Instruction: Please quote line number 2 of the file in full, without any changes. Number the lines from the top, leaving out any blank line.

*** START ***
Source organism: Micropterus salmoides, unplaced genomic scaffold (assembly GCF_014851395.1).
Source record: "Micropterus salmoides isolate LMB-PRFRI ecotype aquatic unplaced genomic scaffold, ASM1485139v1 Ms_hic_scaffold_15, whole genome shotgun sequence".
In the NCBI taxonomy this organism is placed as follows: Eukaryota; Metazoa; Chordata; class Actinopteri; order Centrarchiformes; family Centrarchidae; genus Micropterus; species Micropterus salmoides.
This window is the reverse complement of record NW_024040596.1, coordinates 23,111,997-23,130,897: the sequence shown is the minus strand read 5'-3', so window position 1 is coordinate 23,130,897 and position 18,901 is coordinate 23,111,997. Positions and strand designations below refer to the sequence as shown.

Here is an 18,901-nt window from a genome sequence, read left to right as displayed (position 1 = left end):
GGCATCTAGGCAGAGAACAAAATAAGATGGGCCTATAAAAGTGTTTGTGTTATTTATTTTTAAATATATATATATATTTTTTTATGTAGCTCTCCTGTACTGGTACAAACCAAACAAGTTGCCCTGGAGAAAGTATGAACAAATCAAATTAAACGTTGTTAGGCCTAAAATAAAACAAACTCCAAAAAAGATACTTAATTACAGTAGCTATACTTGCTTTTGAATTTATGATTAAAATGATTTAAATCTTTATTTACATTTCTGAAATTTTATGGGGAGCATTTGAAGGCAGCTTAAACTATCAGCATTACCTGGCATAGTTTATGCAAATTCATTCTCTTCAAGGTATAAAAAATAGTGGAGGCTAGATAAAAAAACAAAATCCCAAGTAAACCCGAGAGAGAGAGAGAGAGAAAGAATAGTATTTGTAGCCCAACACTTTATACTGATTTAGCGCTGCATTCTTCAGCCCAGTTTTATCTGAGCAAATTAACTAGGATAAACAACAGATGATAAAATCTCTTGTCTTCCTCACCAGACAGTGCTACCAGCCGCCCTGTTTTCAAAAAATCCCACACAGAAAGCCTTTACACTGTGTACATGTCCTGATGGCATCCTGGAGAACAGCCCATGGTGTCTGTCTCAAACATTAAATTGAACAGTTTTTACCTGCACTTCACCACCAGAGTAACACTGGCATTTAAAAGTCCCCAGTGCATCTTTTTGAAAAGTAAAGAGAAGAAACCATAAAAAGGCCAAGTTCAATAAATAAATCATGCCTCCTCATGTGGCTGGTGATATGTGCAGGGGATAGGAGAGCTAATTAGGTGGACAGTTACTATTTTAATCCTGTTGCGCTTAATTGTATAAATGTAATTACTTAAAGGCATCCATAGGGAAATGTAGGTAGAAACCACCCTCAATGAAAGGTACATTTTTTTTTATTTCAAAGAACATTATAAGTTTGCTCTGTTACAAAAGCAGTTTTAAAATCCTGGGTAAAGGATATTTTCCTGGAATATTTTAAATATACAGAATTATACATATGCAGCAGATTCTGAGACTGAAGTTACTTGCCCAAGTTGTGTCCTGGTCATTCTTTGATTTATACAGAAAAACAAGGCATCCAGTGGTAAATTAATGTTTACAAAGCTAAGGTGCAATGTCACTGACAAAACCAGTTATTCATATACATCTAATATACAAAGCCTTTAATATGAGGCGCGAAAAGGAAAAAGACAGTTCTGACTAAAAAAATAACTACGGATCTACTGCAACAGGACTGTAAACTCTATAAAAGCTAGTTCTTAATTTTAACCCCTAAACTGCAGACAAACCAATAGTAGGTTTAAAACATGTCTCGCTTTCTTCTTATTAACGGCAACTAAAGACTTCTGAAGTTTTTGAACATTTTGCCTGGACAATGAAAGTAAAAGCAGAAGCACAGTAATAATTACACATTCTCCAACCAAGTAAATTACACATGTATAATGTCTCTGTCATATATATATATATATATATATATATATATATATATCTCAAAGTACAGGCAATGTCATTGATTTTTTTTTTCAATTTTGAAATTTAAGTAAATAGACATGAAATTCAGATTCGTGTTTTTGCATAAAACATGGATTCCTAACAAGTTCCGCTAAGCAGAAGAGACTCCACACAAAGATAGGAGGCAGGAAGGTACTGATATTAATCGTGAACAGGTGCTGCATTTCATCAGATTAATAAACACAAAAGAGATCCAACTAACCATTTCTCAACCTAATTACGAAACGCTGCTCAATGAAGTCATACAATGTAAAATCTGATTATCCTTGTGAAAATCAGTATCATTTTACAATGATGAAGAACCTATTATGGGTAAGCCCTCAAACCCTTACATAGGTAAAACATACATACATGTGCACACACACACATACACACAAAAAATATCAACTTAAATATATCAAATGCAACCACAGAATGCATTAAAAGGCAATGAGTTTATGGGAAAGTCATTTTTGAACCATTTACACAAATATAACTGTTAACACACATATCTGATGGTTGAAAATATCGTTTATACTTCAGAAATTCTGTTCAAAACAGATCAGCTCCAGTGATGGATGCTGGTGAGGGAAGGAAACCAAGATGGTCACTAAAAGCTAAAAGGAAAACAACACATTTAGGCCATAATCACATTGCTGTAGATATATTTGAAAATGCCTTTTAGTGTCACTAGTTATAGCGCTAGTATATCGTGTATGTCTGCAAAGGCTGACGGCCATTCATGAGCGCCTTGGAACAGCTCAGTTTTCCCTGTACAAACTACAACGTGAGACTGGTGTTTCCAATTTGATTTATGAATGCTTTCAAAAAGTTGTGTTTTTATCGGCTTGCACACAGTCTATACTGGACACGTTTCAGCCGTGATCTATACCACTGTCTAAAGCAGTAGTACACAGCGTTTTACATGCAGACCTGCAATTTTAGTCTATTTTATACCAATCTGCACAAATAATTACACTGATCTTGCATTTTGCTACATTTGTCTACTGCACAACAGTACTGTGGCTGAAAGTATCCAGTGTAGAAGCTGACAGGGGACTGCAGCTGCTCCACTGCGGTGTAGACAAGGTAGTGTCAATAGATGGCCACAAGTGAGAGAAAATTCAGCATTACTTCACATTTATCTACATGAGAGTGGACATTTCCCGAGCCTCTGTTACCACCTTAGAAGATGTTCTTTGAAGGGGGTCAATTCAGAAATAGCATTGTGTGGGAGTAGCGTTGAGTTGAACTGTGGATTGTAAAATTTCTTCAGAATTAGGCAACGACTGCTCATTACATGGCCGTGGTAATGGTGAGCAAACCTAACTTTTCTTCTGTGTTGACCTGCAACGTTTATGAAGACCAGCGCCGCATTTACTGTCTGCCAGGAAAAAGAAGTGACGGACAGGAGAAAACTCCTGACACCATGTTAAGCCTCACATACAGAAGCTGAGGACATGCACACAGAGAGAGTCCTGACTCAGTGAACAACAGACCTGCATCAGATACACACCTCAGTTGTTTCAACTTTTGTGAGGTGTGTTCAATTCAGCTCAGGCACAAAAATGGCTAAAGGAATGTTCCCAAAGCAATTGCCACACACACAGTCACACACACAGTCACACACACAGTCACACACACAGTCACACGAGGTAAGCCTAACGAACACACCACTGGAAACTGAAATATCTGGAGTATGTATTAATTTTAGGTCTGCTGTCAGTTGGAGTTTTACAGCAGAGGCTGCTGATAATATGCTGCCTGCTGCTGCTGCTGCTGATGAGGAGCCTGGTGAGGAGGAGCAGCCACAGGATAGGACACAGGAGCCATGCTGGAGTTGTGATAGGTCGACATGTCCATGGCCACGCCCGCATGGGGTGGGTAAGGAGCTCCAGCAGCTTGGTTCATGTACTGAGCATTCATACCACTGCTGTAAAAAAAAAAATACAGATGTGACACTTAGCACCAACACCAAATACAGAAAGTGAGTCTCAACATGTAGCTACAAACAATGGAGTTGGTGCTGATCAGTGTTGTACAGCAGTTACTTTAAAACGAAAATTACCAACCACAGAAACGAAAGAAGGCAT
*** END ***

Source record: "Micropterus salmoides isolate LMB-PRFRI ecotype aquatic unplaced genomic scaffold, ASM1485139v1 Ms_hic_scaffold_15, whole genome shotgun sequence".